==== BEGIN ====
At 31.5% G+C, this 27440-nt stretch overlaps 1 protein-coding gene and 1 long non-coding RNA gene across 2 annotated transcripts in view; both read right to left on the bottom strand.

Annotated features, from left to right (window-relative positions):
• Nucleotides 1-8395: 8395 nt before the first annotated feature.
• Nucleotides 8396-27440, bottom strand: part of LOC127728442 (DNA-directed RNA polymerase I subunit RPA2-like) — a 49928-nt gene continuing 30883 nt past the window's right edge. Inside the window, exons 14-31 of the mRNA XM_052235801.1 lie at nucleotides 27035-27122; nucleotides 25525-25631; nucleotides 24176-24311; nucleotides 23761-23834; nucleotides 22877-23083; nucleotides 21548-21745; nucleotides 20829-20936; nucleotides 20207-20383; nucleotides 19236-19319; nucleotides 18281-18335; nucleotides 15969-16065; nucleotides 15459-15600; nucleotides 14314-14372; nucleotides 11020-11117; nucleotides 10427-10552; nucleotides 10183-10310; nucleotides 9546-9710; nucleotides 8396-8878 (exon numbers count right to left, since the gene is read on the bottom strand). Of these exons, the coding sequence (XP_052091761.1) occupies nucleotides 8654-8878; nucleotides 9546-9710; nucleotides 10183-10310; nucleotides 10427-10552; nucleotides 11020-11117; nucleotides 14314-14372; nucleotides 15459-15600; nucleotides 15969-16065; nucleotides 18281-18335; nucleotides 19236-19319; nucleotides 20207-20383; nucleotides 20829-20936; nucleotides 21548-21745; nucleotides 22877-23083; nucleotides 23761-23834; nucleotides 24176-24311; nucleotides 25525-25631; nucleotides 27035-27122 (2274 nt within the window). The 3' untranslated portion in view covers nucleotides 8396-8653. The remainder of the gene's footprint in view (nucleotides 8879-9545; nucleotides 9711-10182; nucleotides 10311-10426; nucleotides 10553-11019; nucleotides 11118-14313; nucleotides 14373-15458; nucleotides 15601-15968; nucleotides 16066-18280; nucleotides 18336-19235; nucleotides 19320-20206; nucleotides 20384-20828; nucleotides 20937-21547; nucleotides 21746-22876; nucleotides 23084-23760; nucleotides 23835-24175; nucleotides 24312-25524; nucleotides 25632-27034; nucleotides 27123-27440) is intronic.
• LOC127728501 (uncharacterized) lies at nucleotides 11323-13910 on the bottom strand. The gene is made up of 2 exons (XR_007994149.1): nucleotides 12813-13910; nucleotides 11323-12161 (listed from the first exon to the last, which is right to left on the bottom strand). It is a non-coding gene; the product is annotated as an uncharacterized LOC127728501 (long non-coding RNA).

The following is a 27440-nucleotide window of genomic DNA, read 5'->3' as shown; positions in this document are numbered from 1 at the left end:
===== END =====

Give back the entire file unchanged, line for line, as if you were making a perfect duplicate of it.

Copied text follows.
At 31.5% G+C, this 27440-nt stretch overlaps 1 protein-coding gene and 1 long non-coding RNA gene across 2 annotated transcripts in view; both read right to left on the bottom strand.

Annotated features, from left to right (window-relative positions):
• Nucleotides 1-8395: 8395 nt before the first annotated feature.
• Nucleotides 8396-27440, bottom strand: part of LOC127728442 (DNA-directed RNA polymerase I subunit RPA2-like) — a 49928-nt gene continuing 30883 nt past the window's right edge. Inside the window, exons 14-31 of the mRNA XM_052235801.1 lie at nucleotides 27035-27122; nucleotides 25525-25631; nucleotides 24176-24311; nucleotides 23761-23834; nucleotides 22877-23083; nucleotides 21548-21745; nucleotides 20829-20936; nucleotides 20207-20383; nucleotides 19236-19319; nucleotides 18281-18335; nucleotides 15969-16065; nucleotides 15459-15600; nucleotides 14314-14372; nucleotides 11020-11117; nucleotides 10427-10552; nucleotides 10183-10310; nucleotides 9546-9710; nucleotides 8396-8878 (exon numbers count right to left, since the gene is read on the bottom strand). Of these exons, the coding sequence (XP_052091761.1) occupies nucleotides 8654-8878; nucleotides 9546-9710; nucleotides 10183-10310; nucleotides 10427-10552; nucleotides 11020-11117; nucleotides 14314-14372; nucleotides 15459-15600; nucleotides 15969-16065; nucleotides 18281-18335; nucleotides 19236-19319; nucleotides 20207-20383; nucleotides 20829-20936; nucleotides 21548-21745; nucleotides 22877-23083; nucleotides 23761-23834; nucleotides 24176-24311; nucleotides 25525-25631; nucleotides 27035-27122 (2274 nt within the window). The 3' untranslated portion in view covers nucleotides 8396-8653. The remainder of the gene's footprint in view (nucleotides 8879-9545; nucleotides 9711-10182; nucleotides 10311-10426; nucleotides 10553-11019; nucleotides 11118-14313; nucleotides 14373-15458; nucleotides 15601-15968; nucleotides 16066-18280; nucleotides 18336-19235; nucleotides 19320-20206; nucleotides 20384-20828; nucleotides 20937-21547; nucleotides 21746-22876; nucleotides 23084-23760; nucleotides 23835-24175; nucleotides 24312-25524; nucleotides 25632-27034; nucleotides 27123-27440) is intronic.
• LOC127728501 (uncharacterized) lies at nucleotides 11323-13910 on the bottom strand. The gene is made up of 2 exons (XR_007994149.1): nucleotides 12813-13910; nucleotides 11323-12161 (listed from the first exon to the last, which is right to left on the bottom strand). It is a non-coding gene; the product is annotated as an uncharacterized LOC127728501 (long non-coding RNA).

The following is a 27440-nucleotide window of genomic DNA, read 5'->3' as shown; positions in this document are numbered from 1 at the left end: